Staying the Course

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The Boston Globe

Staying the Course

American intellegence was proving itself inadequate to the challenge. The president appointed a special commission to make recommendations. The year was 1954. The commission chairman was James Doolittle, the retired bomber general who had led the first air raid against Tokyo.

''It is now clear," he stated in his report to President Eisenhower, ''that we are facing an implacable enemy whose avowed objective is world domination by whatever means and whatever cost. There are no rules in such a game. Hitherto acceptable norms of human conduct do not apply. If the United States is to survive, longstanding concepts of 'fair play' must be reconsidered. We must develop effective espionage and counter-espionage services, and must learn to subvert, sabotage, and destroy our enemies by more clever, more sophisticated, and more effective methods than those used against us. It may be necessary that the American people be made acquainted with, understand, and support this fundamentally repugnant philosophy."

Sound familiar? Again and again, in the year now ending, the American people have been told by their leaders that strategies based on a new ''repugnant philosophy" are required if the nation is to survive the challenge facing it. Forbidden incendiary weapons must be used in urban settings. Prisoners of war must be deprived of Geneva protections. Aggressive interrogations of enemies must approach torture. Commitments to provide US combat forces with adequate protective gear must be forsworn. Extrajudicial kidnapping of bad people must be justified. Allies must be pressured into joining secret networks of detention camps.

Human rights standards must be jettisoned. Traditional obligations to the United Nations must be ignored. Treaties that limit action can be cast aside. Distinctions between foreign and domestic espionage must be left behind, with US citizens subject to unmonitored surveillance by military agencies. Public libraries must be regarded as government peepholes. The lawyer-client privilege must no longer be regarded as sacrosanct. The press must be recruited into the project of information management. Dissent must be labeled as treason.

A great American erosion has occurred this year, and only now are the contours of what is lost becoming apparent. Much more is at stake than the abandonment of ''longstanding concepts of 'fair-play' " of which Doolittle wrote. To ''subvert, sabotage, and destroy" what threatens us, we have begun to subvert, sabotage, and destroy what protects us: the mutuality of solemn compacts abroad, fundamental safeguards of the Constitution at home. Because the justifying ''state of emergency" is an open-ended war, the trashing of ''hitherto acceptable norms of human conduct" will be permanent. Get used to it.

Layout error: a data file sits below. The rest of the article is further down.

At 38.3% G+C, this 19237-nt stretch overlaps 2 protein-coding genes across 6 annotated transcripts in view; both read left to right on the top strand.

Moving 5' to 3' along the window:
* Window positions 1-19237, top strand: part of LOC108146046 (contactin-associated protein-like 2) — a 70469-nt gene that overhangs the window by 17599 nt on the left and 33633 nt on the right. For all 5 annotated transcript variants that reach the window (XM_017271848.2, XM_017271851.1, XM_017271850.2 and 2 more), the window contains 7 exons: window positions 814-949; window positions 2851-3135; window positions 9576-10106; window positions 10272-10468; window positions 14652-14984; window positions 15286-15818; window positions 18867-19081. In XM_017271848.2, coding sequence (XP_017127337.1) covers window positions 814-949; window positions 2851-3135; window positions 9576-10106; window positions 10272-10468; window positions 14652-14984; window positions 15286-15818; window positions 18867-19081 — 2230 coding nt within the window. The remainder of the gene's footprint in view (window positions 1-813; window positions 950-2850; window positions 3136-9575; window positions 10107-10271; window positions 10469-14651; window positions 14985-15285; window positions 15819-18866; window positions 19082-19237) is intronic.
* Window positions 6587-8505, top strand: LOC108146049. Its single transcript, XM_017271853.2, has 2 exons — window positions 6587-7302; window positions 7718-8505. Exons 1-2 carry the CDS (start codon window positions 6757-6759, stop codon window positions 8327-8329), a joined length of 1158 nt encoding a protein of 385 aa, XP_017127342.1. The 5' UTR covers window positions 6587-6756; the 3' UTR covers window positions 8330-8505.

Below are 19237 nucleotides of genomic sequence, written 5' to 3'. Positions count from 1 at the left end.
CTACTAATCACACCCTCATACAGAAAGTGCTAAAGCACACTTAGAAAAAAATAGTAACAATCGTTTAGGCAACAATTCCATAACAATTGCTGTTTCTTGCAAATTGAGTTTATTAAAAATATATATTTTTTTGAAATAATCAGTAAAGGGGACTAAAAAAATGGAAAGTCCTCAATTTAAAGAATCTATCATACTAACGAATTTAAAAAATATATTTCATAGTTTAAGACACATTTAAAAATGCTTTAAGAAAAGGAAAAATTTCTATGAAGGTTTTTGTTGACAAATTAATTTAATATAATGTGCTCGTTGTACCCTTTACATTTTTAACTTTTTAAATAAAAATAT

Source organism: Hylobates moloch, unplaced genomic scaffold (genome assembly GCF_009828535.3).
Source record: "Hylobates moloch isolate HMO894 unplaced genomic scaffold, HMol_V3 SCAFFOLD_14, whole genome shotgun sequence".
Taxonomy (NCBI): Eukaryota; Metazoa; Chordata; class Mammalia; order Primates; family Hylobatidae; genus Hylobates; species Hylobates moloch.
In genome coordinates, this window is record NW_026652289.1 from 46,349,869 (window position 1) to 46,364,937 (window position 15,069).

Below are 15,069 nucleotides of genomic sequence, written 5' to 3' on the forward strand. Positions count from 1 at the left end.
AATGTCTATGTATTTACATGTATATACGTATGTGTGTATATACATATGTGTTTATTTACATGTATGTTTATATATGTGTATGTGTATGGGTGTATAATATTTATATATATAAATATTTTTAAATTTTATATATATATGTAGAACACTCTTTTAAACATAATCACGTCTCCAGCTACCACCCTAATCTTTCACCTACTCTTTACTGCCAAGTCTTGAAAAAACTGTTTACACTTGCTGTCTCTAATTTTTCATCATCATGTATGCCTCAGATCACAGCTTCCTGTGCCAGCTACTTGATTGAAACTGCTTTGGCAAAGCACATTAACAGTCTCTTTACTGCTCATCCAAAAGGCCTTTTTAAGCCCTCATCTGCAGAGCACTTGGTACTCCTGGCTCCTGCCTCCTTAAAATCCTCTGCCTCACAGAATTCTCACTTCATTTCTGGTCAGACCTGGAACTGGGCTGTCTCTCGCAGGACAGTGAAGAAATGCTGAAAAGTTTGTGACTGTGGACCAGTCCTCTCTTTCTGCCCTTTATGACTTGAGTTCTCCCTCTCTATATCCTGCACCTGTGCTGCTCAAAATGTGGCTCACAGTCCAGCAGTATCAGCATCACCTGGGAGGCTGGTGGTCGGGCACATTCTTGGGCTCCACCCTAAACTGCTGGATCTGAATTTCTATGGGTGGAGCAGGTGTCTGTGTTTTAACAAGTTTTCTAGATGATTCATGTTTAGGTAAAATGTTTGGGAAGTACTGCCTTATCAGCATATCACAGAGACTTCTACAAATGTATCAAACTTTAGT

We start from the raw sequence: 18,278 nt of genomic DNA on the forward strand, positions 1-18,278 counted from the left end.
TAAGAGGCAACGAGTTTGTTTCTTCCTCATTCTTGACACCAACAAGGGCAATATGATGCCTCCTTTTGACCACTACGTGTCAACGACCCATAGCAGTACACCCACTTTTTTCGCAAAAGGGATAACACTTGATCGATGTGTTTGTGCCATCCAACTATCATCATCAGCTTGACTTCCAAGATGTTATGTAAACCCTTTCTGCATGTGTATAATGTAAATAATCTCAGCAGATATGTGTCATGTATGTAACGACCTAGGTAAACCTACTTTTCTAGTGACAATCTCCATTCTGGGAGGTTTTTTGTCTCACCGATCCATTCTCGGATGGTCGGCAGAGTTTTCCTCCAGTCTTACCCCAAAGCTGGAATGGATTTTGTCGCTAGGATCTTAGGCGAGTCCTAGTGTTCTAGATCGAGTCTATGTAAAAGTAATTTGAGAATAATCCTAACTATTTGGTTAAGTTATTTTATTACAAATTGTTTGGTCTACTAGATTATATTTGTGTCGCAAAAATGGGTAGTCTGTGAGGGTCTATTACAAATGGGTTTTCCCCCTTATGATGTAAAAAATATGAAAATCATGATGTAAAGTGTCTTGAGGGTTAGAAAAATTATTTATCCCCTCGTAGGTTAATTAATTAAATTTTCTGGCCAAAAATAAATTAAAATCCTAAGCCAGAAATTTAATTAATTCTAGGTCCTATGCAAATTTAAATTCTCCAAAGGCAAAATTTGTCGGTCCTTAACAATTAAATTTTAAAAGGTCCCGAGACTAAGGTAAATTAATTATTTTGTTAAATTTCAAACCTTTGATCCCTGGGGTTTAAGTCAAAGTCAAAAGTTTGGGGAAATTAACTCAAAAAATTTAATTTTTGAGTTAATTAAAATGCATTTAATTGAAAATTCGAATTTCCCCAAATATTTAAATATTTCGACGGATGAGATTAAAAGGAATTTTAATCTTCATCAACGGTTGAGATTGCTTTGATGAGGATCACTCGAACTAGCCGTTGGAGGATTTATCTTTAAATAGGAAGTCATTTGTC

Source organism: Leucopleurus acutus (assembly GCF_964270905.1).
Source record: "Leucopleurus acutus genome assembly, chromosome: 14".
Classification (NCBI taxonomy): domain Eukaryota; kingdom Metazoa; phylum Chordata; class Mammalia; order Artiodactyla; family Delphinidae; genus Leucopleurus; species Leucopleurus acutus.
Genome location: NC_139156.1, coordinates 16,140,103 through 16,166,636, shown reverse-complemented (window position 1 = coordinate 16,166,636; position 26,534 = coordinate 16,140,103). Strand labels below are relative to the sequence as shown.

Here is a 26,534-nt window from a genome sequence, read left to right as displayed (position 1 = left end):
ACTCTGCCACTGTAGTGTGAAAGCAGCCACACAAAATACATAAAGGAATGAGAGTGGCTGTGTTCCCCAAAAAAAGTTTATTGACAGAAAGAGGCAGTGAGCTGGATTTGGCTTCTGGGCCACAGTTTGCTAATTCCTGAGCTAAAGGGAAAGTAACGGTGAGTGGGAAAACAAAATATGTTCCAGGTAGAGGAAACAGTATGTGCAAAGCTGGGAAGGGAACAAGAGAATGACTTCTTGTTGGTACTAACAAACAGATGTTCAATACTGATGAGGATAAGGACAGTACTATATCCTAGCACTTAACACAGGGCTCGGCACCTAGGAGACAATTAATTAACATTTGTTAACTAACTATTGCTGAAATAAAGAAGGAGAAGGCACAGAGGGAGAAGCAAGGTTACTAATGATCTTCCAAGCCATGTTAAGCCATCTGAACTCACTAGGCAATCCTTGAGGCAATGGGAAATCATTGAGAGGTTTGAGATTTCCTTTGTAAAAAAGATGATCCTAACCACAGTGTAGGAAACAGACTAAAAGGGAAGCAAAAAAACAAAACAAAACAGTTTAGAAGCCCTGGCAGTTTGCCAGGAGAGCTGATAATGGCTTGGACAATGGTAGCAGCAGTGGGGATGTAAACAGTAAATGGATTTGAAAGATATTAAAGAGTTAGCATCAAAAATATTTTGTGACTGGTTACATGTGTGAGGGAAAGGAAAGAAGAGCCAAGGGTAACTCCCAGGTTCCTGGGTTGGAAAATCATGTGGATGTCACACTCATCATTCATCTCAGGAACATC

Doolittle proposed a break with American traditions and laws for the sake of far more aggressive responses to Soviet communism. The year he did so saw the initiation of unprecedented American covert actions in Iran and Vietnam, with unhappy consequences that reverberate to this day. But Doolittle's remained a minority report in the annals of US government responses. Eisenhower was neither as freaked out by what threatened as his commission chairman, nor as indifferent to basic decency as a standard of national identity. To Doolittle's credit, he and those who saw things his way understood themselves as occupying the country's shadows. They knew enough to be ashamed of what they thought was necessary.

Where is the shame in Washington today? How does Donald Rumsfeld not blush in the presence of the soldiers he so routinely betrays? How does Dick Cheney maintain that straight face, treating core values as a joke? The recasting of the nation's moral meaning -- a blatant embrace of ends-justify-the-means -- is happening in plain daylight. No shadows here.

Every time the Bush administration is caught in one of its repugnant purposes (Thank God, again this year, for Seymour Hersh), the White House declares its intention to stay the course. Torture? Wiretapping? Kidnapping? Deceit? The president's eyes widen: Trust me, he says with a twisted smile. Then he leans closer to display a snarling defiance. The combination reduces his critics to sputters.

Perhaps Bush's savviest achievement has been to make the public think that Rumsfeld and Cheney are the dark geniuses behind the administration's malevolence. If Bush is taken as too shallow to have a fascist ideology; as too weak to stick with hard policies that undermine democracy; as a religious nutcase whose apocalyptic fantasies don't matter; as a man, in sum, the average citizen can regard as slightly less than average -- then what he is pulling off will not be called by its proper name until it is too late. 2005? Oh yes, that was the year of the coup.

James Carroll

James Carroll

James Carroll is a Boston Globe columnist and Distinguished Scholar-in-Residence at Suffolk University. He is the author, among other works, of House of War: The Pentagon and the Disastrous Rise of American Power and, most recently, Christ Actually: The Son of God for the Secular Age.


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